While living in Adamsville, John took as his plural wife, Elizabeth Adams, daughter of David Barkley and Lydia Catherine Mann who was born Sept 19, 1854. To this union was born thirteen children. They were married in the Endowment House and at the same time his wife Johanna was sealed to him. The family was not satisfied in Adamsville, but were undecided where to go. It was finally settled that they should join the United Order in Orderville.

They left Beaver Apr 4, 1877 and immediately upon their arrival joined the United Order. John T and his wives were good workers. He worked in the gardens and fields part of the time, but most of his time was spent caring for the Order sheep. The Indians were bad at the time and exercised great influence over them. He with others were often called upon to make peace with the Indians. The United Order owned a great deal of the Buckskin Mountain. They had a big dairy there and also used it for range for their sheep. The Indians resented the occupancy of the whites and claimed the land for their own. They were very ugly and the white people were in constant danger from them.

Brother Covington was herding sheep on Buckskin when his dog Queen, a prized imported dog for which the Order had traded a cow, was shot while on duty with the sheep. Reports reached John T that George, an Indian with a mean temper was making threats against his life. One day while out with the sheep he crossed a deep wash. When he reached the opposite bank he came face to face with George. John was unarmed but putting on a bold front said, “I heard you were going to kill me. Now is your chance.” George, impressed by his bravery would not shoot and later became a very good friend.

About the time the Order was broken up, John T married his third wife, Lydia Mary Carling, daughter of Isaac Van Wagoner and Miriam Hobson Carling. She was the born Mar 1, 1866. They became the parents of seven children. When the United Order was broken up, Bro. Covington, Jonathan Heaton and George Adair rented the Order sheep. During the summer the sheep were herded in the mountains and in the winter were kept out on the sand.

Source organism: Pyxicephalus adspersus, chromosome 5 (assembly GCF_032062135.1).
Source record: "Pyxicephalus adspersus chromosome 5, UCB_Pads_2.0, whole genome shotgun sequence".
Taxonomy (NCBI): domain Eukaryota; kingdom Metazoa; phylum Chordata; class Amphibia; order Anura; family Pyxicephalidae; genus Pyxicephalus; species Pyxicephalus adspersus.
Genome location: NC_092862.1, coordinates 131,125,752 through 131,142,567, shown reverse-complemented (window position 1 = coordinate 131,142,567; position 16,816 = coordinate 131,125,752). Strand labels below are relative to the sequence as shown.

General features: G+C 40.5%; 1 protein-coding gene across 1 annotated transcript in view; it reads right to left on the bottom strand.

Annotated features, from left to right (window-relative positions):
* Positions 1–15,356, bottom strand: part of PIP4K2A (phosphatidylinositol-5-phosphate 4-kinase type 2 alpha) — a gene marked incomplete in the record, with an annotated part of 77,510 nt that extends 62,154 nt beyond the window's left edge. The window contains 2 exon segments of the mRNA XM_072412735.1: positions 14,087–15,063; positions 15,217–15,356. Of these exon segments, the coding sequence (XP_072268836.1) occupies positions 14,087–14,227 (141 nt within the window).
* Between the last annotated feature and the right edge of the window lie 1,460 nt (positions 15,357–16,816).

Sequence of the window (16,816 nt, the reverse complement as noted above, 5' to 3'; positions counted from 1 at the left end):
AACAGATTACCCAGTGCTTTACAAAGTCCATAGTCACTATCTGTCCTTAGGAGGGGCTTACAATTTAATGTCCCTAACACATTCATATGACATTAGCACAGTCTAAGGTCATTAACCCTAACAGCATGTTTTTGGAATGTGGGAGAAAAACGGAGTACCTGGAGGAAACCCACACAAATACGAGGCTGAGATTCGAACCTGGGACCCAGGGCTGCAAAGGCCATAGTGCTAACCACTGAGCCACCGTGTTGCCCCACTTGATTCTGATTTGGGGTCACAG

When Brother Covington drew out from the partnership he bought a dairy ranch that had belonged to the Order. The ranch was located at the mouth of Dairy and Main Canyon. Two of John T families lived on the ranch in the summer milking cows and making cheese and butter. Late in the fall they would move to town for the winter. Brother Covington raised a wonderful garden on the ranch. His was a generous nature and he would give sacks of vegetables to any one who called. Often he would start for Orderville with a load vegetables for winter for his families but by the time he reached town he would have given away most of his load to people he met along the way. His home was always open. Everyone was welcome.

At the time of the raids on the polygamists he and his son-in-law Thomas Chamberlain were arrested and sent to the Penitentiary for having more than one wife. He served six months in the Pen in 1878-1879 with his violin for company. One morning he wasn’t feeling very good and didn’t get up at the regular time. He was still in bed when the doors were unlocked for breakfast. When he tried his door. He found it locked again. The other prisoners said, “You wont’ get out now.” John T took his violin and played, The Old Methodist Prayer. He fairly made the violin talk. When the guard came along he found the corridor crowded with prisoners listening to the music. He swore and said “Covington, if you will stop that violin, I’ll let you out.” So John T got breakfast with the rest. After his first wife’s family was able to care for themselves, John T with his two wives Lizzie and Lydia May moved to Rabbit Valley, Wayne Co, Utah where he spent the remainder of his life. On June 13, 1908 he died peacefully in his sleep at the age of sixty-eight.

He had spent the evening before playing the violin until bedtime.

At his funeral his friends filled the building to over-flowing. Bringing arms full of flowers to show their respect. Glowing tributes were paid to him for his fine qualities. he never accumulated worldly wealth but he was rich in friends.